Addition by subtraction: why the Saints boast the most dynamic backfield in the NFL

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The Saints’ dominant rushing attack has been one of the most pleasant surprises of the season in a year full of shocks. Rookie sensation Alvin Kamara and veteran Mark Ingram are in the midst of a historical season; only once in NFL history have two running backs on the same team amassed over 1,400 scrimmage yards each in the same season (per @MarcSessler). Both Kamara and Ingram are on pace to achieve this feat.

It is easy to forget that this backfield was originally intended to be a three-headed monster. Adrian Peterson was one of the most exciting talent acquisitions of the off-season, and while there was some level of uncertainty as to his precise role within the offense, it was widely expected that he would feature prominently on early downs.

I had very high hopes for Peterson as someone who had grown up watching him do his thing in Minnesota, and I thought that he had more left in the tank than most were giving him credit for. However, I was disappointed with his decision to take his talents to New Orleans as I felt that his skillset was too similar to Ingram’s. Both are big, physical backs who are limited in the passing game, and I didn’t see how the two could co-exist.

At the beginning of the season, the Saints’ ground game did not take off in the way envisaged. While the team averaged a relatively respectable 94 rushing yards per game in their first four contests, they eclipsed 100 rushing yards just once in that stretch. Sean Payton hoped he had created a three-headed beast, but in reality, this was a backfield absent of any rhyme or rhythm. Neither Ingram, Kamara nor Peterson were given the opportunity to emerge as the dominant presence in the backfield, while the three-way workload split meant that there were simply too many cooks in the kitchen. Peterson averaged just 3.0 yards per carry in those first 4 games, and it became immediately apparent that he was falling out of favour with his head coach.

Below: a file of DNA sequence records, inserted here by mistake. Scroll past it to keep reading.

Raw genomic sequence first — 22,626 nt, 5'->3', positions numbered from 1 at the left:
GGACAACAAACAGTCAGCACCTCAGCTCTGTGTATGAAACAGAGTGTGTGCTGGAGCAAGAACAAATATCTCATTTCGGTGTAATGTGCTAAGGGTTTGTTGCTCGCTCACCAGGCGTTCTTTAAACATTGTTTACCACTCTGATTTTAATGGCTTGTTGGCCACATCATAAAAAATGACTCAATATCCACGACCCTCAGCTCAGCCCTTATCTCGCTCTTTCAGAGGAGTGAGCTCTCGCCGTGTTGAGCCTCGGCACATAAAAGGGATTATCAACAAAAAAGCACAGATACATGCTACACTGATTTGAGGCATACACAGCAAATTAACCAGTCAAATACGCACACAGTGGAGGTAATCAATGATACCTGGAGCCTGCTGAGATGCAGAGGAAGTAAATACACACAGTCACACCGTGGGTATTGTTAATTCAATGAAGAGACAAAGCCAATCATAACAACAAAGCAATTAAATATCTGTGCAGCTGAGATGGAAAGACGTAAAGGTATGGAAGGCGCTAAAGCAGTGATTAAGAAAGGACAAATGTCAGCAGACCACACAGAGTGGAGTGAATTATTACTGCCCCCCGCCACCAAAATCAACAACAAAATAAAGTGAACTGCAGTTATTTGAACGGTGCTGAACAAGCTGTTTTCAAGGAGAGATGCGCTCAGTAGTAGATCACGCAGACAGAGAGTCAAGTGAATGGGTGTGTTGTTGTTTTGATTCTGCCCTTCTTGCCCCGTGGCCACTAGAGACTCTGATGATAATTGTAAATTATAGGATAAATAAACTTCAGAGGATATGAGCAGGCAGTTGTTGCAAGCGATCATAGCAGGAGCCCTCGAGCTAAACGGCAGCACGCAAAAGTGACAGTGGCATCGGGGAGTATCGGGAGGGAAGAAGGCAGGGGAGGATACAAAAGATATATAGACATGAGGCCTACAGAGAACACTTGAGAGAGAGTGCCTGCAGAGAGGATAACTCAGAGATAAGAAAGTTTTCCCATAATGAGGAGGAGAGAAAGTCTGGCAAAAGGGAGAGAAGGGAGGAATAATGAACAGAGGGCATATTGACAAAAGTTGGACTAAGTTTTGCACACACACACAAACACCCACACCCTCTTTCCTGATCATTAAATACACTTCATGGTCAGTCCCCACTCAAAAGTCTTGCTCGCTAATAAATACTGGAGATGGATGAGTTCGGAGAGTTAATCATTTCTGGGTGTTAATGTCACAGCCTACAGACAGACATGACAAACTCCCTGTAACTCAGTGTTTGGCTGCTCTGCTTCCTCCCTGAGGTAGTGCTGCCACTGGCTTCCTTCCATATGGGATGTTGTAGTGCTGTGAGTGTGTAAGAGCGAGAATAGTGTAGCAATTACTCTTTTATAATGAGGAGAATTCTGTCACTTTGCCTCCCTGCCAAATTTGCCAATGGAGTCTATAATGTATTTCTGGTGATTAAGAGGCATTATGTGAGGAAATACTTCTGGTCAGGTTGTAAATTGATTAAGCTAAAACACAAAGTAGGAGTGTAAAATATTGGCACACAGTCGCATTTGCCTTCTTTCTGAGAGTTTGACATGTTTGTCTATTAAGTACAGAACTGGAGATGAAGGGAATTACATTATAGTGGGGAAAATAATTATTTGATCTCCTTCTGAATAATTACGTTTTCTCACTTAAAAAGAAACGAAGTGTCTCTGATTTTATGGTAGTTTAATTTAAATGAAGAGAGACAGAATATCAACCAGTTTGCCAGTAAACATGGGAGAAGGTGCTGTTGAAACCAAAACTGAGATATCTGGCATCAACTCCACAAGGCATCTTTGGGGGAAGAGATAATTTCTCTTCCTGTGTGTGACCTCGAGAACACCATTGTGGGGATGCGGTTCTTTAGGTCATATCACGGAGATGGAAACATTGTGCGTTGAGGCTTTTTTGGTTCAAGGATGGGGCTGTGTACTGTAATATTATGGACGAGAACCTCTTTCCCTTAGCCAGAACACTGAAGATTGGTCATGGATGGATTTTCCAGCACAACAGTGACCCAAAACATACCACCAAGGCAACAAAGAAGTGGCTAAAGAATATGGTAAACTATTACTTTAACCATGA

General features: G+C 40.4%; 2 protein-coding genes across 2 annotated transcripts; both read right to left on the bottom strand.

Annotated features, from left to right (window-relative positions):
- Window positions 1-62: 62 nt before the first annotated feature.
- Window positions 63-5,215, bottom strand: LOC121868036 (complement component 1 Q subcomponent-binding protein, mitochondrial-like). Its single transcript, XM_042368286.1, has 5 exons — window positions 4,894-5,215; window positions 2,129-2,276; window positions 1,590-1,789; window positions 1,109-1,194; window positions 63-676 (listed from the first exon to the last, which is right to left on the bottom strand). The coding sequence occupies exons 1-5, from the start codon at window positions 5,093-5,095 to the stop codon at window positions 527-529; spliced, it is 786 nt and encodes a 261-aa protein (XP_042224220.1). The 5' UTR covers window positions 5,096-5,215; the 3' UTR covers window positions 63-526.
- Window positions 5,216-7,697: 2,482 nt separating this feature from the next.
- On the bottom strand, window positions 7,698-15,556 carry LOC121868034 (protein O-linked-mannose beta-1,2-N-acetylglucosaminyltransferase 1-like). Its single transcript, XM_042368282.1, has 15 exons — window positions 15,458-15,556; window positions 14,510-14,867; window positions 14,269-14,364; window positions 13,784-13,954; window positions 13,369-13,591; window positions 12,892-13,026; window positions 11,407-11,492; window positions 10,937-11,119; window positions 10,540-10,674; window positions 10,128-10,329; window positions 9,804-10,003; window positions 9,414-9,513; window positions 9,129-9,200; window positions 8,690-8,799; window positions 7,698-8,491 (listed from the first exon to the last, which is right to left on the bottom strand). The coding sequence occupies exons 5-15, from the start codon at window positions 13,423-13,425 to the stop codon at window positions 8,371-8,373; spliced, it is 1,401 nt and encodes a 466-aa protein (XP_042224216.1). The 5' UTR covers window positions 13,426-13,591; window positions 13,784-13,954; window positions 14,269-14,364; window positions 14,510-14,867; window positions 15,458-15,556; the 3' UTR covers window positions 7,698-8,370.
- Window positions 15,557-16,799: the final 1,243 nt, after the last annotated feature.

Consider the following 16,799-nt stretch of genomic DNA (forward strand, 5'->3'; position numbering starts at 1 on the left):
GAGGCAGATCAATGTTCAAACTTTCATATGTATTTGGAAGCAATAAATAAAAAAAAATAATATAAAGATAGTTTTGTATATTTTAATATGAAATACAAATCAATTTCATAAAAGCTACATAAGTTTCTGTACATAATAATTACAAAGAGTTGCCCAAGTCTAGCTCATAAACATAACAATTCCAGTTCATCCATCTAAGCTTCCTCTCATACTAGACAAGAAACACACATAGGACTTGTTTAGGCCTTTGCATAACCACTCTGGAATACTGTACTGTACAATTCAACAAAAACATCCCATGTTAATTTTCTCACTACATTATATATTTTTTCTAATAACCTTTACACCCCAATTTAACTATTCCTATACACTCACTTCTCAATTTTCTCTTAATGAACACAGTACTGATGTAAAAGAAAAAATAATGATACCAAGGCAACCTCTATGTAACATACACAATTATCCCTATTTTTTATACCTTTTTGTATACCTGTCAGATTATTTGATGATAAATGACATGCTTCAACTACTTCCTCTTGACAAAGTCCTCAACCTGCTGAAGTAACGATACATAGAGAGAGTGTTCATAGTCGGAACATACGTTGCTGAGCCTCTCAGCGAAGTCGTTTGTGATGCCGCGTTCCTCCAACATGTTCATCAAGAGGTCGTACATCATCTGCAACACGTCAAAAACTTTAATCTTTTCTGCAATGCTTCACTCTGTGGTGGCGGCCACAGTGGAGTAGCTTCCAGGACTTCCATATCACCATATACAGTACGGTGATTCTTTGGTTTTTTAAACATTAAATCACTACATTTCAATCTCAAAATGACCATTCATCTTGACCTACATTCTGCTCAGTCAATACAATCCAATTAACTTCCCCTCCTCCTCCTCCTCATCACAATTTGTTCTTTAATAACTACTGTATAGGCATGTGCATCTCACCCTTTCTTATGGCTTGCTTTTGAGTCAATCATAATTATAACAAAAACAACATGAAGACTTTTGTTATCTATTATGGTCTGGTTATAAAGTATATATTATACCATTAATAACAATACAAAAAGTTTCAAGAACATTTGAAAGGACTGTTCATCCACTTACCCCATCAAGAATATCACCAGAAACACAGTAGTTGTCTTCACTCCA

Trading Peterson to Arizona may well be the best decision that the Saints have made this season. Don’t get me wrong, Adrian Peterson is probably the most exciting player I have ever had the privilege of watching, but he just didn’t fit in New Orleans. Eliminating Peterson from the crowded backfield during their Week 5 bye brought a sense of clarity to the running game; Ingram would take on the bulk of the early down work, while Kamara would provide an explosive change of pace on third downs. In fact, Kamara’s role has evolved as the season has progressed, and I love the fact that he features prominently on first and second down as well.

Kamara has far exceeded my expectations for him in his rookie season. Coming out of Tennessee, I loved his speed, quick footwork and smoothness as a runner. However, I was concerned about his size and his ability to run consistently between the tackles. At this early stage of his career, he has proven me wrong. While outside runs and pass-catching have been the two defining traits of his impressive rookie campaign so far, he has been productive on inside runs despite my worries.

It’s not all about the young rookie though. Ingram has been one of the most underrated backs in the league for a long time, and he is shining in this new-look backfield. Since the Peterson trade, he is averaging 4.92 yards per carry and has found the endzone seven times in five games. His consistency as a runner has allowed Kamara to flourish in his role; both backs keep each other fresh and keep the opposing defense on their toes.

Drew Brees has had to carry this franchise for years, but now it looks like he finally has a running game to rely on. Not only have Ingram and Kamara taken the pressure off of him and the passing game, but the rushing attack is in fact the team’s new offensive identity. This, in turn, keeps the defense off the field and has allowed them to have a very successful campaign to date.

The Saints are for real, and this ground game is legit. While it’s strange that getting rid of a future Hall of Famer is what it took to take this backfield to the next level, it has worked out and that’s all that matters.


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